Importance of Testing Hay Quality
Just as properly cutting and baling hay is an art and a science, so is ration formulation for livestock. As a hay producer, testing hay to determine the nutritional value can be a small added expense, but the information gained is invaluable.
For livestock producers the quantity of hay in their stockpile is vital information, especially as the weather cools and most producers plan to feed hay through the winter months. The quality of hay is equally important as the quantity as it can vary widely based on the type of forage, soil type, fertilizer rate and the maturity of the forage at harvest.
According to University of Nebraska extension educator Troy M. Walz, the most important factor that impacts forage quality is maturity at harvest. According to research, as the plant matures fiber concentration increases, which decreases digestibility. Additionally, as maturity increases, crude protein decreases. Understanding the quality of the hay is cost effective, as it allows producers to better meet the nutritional requirements of their herd throughout the year. Many livestock producers are feeding livestock in the cold months when the class of livestock also has higher nutritional needs. Whether it is gestating or lactating females, or young livestock that are experiencing high growth periods, both groups require a higher-quality hay. Conversely, armed with key nutritional information a producer could potentially reduce costs by feeding lower quality hay to livestock with lower nutritional needs, like open cows and mature bulls.
Steve Niemeyer, a UNL extension educator specializing in beef cattle, said the most common test is the Near Infrared Reflectance Spectroscopy (NIRS) or Infrared test. Nitrate tests are also available and are even more important during dry years, in summer annuals, or when high nitrogen weeds are present, like kochia or pigweed. He said high nitrate hay can cause abortions in bred females but, after studying test results, it can be diluted and fed to open cows or bulls.
“The more mature the plant gets and starts putting on that seed head, we tend to see a drop in nitrates, but we can’t ever guarantee that because if the nitrogen was high in the soil, it could be picking that up,” Walz said. “Testing is what we need to do because it’s truly so inexpensive to test for nitrates compared to losing one animal.”
The NIRS or infrared test is a dry test performed on most forages. The nitrate test is separate and there is also a wet chemistry test, meant for mixed feeds. The infrared test, though, is most common and provides producers with the results necessary to make informed ration adjustments. The time to test, according to Niemeyer, is before the hay is fed.
With results in hand, Niemeyer said the nutritional information most important to livestock producers is the Crude Protein (CP) and Total Digestible Nutrients (TDN), which is energy. Using these numbers, livestock producers can balance rations to better meet nutritional needs of livestock and to increase efficiency by not overfeeding or underfeeding.
In Niemeyer’s experience, nutrient concentration in hay can vary widely. Protein in alfalfa hay can range from 10% to 25% on a dry matter basis and grass hay will contain 4% to 18% protein. With test results in hand, producers can avoid overfeeding or underfeeding certain nutrients.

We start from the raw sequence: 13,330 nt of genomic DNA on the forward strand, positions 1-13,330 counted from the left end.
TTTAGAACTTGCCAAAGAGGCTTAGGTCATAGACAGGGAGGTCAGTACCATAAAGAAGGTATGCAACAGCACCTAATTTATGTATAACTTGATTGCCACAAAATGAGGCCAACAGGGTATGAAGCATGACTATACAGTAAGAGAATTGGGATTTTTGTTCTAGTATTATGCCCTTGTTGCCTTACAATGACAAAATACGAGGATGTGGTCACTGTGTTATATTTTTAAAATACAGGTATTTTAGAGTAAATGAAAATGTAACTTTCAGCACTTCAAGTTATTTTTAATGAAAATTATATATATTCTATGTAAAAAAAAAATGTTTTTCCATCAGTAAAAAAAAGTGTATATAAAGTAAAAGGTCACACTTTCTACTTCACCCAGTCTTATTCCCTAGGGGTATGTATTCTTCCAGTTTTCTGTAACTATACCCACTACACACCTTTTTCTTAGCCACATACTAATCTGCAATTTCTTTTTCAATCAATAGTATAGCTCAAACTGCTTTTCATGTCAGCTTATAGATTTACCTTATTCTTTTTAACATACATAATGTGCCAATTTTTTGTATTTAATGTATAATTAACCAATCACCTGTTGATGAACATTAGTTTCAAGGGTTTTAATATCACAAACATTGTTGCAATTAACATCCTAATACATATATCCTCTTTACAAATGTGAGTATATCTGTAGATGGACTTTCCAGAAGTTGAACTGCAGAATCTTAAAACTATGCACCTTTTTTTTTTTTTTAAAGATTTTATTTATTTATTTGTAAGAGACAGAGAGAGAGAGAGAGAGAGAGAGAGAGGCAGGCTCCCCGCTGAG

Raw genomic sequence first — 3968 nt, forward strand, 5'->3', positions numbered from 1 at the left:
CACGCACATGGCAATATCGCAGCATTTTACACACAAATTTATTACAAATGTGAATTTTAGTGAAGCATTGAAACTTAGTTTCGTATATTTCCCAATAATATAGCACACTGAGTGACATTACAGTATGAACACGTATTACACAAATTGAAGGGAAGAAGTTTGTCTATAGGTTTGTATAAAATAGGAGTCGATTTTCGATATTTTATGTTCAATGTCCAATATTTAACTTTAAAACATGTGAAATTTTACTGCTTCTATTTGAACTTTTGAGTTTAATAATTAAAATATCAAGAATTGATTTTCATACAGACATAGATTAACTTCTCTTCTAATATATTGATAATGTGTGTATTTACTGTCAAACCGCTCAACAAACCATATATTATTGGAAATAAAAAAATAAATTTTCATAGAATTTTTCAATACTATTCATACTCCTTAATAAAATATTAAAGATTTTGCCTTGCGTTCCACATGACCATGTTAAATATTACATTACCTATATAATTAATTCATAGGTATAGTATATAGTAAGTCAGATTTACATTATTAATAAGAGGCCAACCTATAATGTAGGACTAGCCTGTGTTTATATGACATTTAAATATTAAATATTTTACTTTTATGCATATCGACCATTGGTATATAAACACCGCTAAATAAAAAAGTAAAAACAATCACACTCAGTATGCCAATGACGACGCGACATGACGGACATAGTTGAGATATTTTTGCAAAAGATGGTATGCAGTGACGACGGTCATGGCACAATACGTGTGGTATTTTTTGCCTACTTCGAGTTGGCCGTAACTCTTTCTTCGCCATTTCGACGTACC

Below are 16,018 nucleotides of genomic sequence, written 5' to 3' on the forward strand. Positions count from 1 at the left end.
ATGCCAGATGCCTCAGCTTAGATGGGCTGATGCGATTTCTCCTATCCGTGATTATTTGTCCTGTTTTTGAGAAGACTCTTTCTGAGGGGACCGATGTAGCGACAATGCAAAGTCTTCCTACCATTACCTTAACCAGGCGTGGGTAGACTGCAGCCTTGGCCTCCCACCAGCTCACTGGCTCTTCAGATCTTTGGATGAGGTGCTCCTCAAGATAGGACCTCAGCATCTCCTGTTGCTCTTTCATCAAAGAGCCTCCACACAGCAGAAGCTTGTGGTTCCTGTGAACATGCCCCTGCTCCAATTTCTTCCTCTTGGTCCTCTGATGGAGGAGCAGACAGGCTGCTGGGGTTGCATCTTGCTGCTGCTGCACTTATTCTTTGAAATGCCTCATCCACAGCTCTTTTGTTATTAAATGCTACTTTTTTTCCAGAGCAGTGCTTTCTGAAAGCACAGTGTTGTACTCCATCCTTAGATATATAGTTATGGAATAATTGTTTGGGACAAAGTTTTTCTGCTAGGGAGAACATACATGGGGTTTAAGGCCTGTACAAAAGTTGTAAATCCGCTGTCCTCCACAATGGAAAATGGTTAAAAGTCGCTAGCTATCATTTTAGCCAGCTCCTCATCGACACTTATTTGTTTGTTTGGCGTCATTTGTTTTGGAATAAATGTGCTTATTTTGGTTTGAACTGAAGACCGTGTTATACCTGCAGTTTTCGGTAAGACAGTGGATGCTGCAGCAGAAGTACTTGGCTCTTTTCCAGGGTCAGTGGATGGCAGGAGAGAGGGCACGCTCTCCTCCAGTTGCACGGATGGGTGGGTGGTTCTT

Proper Sampling Ensures Better Results
There’s little doubt the hay producers do their best to perfectly time forage haying, but they are certainly at the mercy of many external factors that cannot be controlled. To regain some of that control on the ration side, a producer can start by gathering a representative sample. The lot, or sample area, to test should be from a single field at the same cutting and maturity, and should be similar in plant type, soil type, and variety.
Once the hay in the lot is cured — 17 to 21 days after baling — the baled hay can be sampled using a probe, which is often available from local extension offices. A “grab” sample is not representative of the lot and is oftentimes rejected by a lab. Niemeyer recommends randomly sampling 15 to 20 bales to comprise a lot, based on the total number of bales present per field. Each lot will be submitted per test, with most labs charging about $20 per test.
Niemeyer said for large round or square bales, the probe should penetrate at least 18 in (46 cm) into the curved side of the bale and have an internal diameter of at least 3/8 in (.95 cm). Collect one sample from each bale by coring straight in from the center of the end of square bales and from the wrapped circumference of round bales. Place the entire sample into a plastic bucket and mix around and then fill a plastic ziplock bag for transport. For chopped or ground hay, collect about 10 small samples during the grinding process and place them in a plastic bucket for mixing, then place the sample into a ziplock bag for transport. If you are sampling a pile, take about one-fourth of the samples from the top half of the pile and the rest from the lower half.
Just as weather and growing conditions can vary wildly from year to year, so can the nutritional value of forages. However, test results based upon properly sampled hay can be the first step in accurate and efficient ration formulation. For more information on hay testing and lab locations, contact your local extension service or Vermeer.
Information noted above was gathered from a third party who was advised his/her experience might be featured in marketing materials. This article contains third-party observations, advice or experiences that do not necessarily reflect the opinions of Vermeer Corporation, its affiliates or its dealers. Individual results may vary based on care and operation of machine and crop and field conditions, which may adversely affect performance.
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